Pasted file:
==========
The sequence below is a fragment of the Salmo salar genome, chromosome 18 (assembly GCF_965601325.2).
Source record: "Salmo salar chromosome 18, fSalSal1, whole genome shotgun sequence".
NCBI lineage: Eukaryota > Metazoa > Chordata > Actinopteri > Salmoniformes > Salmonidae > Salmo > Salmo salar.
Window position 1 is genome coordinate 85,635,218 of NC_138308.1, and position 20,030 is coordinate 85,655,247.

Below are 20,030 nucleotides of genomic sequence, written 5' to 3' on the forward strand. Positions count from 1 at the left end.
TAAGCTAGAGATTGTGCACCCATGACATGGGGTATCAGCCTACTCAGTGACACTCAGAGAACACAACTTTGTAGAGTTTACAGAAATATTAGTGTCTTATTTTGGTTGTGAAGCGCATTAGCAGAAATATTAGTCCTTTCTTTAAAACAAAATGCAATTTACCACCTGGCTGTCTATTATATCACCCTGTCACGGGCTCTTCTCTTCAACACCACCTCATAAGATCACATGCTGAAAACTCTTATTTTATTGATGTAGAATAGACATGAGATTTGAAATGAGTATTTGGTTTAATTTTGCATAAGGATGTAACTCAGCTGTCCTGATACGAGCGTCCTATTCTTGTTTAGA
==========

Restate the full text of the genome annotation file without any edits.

The sequence below is a fragment of the Salmo salar genome, chromosome 18 (assembly GCF_965601325.2).
Source record: "Salmo salar chromosome 18, fSalSal1, whole genome shotgun sequence".
NCBI lineage: Eukaryota > Metazoa > Chordata > Actinopteri > Salmoniformes > Salmonidae > Salmo > Salmo salar.
Window position 1 is genome coordinate 85,635,218 of NC_138308.1, and position 20,030 is coordinate 85,655,247.

Below are 20,030 nucleotides of genomic sequence, written 5' to 3' on the forward strand. Positions count from 1 at the left end.
TAAGCTAGAGATTGTGCACCCATGACATGGGGTATCAGCCTACTCAGTGACACTCAGAGAACACAACTTTGTAGAGTTTACAGAAATATTAGTGTCTTATTTTGGTTGTGAAGCGCATTAGCAGAAATATTAGTCCTTTCTTTAAAACAAAATGCAATTTACCACCTGGCTGTCTATTATATCACCCTGTCACGGGCTCTTCTCTTCAACACCACCTCATAAGATCACATGCTGAAAACTCTTATTTTATTGATGTAGAATAGACATGAGATTTGAAATGAGTATTTGGTTTAATTTTGCATAAGGATGTAACTCAGCTGTCCTGATACGAGCGTCCTATTCTTGTTTAGA